Donna I’m likely to see again; this other woman, probably not.  My shyness continues to keep me from making the most of my chances.  How many years can I continue to do that?  Always I err on the side of caution; I’d perhaps do better to wear my neediness on my sleeve.  Indeed, could I do worse?  Would I not do well to emulate her?  Cruise fast food restaurants looking for unescorted women, and talk to them from a distance?  My gonads shrivel at the thought.  Yet, when I am out and alone, I would do well to keep that mind-set at the ready, so to speak, rather than burying myself alive in yet another unimportant book.

I won the Scrabble game, though J kept it close.  We had a lot of challenges back and forth.  I played “acer” and lost on the challenge.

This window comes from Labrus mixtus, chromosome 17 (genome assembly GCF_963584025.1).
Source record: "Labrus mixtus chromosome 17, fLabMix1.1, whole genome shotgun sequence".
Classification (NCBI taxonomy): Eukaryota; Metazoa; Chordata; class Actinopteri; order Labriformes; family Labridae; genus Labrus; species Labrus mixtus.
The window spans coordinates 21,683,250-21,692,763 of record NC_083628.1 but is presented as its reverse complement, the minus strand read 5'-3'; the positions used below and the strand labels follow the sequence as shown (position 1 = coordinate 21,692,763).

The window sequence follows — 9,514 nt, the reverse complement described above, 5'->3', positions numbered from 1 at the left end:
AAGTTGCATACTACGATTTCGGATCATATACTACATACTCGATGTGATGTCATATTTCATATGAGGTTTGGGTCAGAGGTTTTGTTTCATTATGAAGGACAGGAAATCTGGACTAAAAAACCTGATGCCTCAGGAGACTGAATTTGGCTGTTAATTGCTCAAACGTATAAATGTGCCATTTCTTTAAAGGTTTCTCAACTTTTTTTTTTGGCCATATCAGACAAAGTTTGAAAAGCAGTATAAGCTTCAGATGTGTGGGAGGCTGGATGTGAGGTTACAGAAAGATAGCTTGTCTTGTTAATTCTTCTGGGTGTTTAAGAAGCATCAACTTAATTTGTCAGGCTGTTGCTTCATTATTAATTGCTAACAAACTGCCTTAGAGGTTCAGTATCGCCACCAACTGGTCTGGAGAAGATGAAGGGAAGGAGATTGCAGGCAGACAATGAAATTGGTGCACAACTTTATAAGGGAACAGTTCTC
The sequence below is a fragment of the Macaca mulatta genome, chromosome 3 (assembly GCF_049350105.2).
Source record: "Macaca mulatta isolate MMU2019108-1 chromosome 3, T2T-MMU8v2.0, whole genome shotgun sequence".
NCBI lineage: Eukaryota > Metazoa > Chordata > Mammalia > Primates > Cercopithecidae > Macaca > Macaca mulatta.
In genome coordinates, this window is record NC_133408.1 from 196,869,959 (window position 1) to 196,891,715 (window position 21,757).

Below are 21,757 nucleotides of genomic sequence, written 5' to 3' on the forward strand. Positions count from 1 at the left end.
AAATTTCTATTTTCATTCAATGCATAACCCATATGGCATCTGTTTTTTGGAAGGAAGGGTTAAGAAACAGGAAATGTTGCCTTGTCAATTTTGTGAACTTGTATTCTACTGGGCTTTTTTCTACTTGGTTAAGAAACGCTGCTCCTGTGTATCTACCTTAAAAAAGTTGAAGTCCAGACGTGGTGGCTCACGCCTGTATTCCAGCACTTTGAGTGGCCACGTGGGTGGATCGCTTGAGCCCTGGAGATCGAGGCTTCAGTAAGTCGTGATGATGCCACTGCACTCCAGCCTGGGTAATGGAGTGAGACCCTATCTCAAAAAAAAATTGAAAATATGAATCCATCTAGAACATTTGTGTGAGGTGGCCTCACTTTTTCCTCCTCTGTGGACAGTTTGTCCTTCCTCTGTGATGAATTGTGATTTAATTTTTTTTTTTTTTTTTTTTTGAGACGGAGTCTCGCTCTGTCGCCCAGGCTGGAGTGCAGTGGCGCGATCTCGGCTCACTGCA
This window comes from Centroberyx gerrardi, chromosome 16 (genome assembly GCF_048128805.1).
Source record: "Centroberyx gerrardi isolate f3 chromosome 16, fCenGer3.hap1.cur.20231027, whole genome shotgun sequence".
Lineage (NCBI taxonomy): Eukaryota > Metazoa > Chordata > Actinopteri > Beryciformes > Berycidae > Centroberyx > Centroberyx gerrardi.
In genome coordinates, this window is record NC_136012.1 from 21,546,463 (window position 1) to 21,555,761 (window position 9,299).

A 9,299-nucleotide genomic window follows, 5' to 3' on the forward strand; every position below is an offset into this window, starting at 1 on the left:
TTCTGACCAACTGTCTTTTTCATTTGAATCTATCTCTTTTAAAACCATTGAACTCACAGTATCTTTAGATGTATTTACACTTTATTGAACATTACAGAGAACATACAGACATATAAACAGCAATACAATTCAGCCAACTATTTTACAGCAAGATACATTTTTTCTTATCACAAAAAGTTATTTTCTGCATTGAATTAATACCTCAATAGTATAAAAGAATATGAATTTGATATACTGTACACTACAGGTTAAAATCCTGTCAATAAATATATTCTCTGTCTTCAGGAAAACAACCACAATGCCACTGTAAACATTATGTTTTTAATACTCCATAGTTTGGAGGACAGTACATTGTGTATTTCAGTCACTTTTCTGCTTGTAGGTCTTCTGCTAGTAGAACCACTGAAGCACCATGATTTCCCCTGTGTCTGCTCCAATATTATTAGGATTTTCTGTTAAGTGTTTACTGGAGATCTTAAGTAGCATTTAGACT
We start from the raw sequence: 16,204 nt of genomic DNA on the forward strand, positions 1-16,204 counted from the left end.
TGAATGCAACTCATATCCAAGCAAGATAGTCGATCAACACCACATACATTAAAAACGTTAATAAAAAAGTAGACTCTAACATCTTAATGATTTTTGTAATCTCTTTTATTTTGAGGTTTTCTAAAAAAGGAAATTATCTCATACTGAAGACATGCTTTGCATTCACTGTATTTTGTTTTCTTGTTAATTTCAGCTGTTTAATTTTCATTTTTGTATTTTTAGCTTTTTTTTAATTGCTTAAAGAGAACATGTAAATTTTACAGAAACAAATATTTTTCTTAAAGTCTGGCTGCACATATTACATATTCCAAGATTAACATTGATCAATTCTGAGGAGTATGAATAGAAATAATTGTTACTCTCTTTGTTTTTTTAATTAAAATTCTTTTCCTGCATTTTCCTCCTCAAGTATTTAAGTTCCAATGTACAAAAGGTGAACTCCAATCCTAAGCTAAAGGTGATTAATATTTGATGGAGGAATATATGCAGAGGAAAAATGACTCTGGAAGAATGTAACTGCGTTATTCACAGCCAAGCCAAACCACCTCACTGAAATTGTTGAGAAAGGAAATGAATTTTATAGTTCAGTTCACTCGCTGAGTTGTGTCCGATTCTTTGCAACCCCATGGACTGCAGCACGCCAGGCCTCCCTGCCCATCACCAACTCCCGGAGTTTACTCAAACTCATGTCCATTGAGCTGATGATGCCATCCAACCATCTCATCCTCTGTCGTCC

I have surprisingly little interest this morning in Pathfinder.

Yesterday I spent a lot of time reading in a book in German, Studien und Plaudereien by Stern.  I’m on page 46.  It presents dialogues between a teacher and four students.  It’s just easy enough that I can read it without using the dictionary much (there are no glosses), and it’s just interesting enough to keep me going, so far.  It’s printed in fraktur, which I consider a big plus, and it shows handwritten examples, too.  The book itself apparently was written in 1895 and recopyrighted 1907, though my copy could be from the thirties or forties or later.

{9/3/19}  Weight 222.0.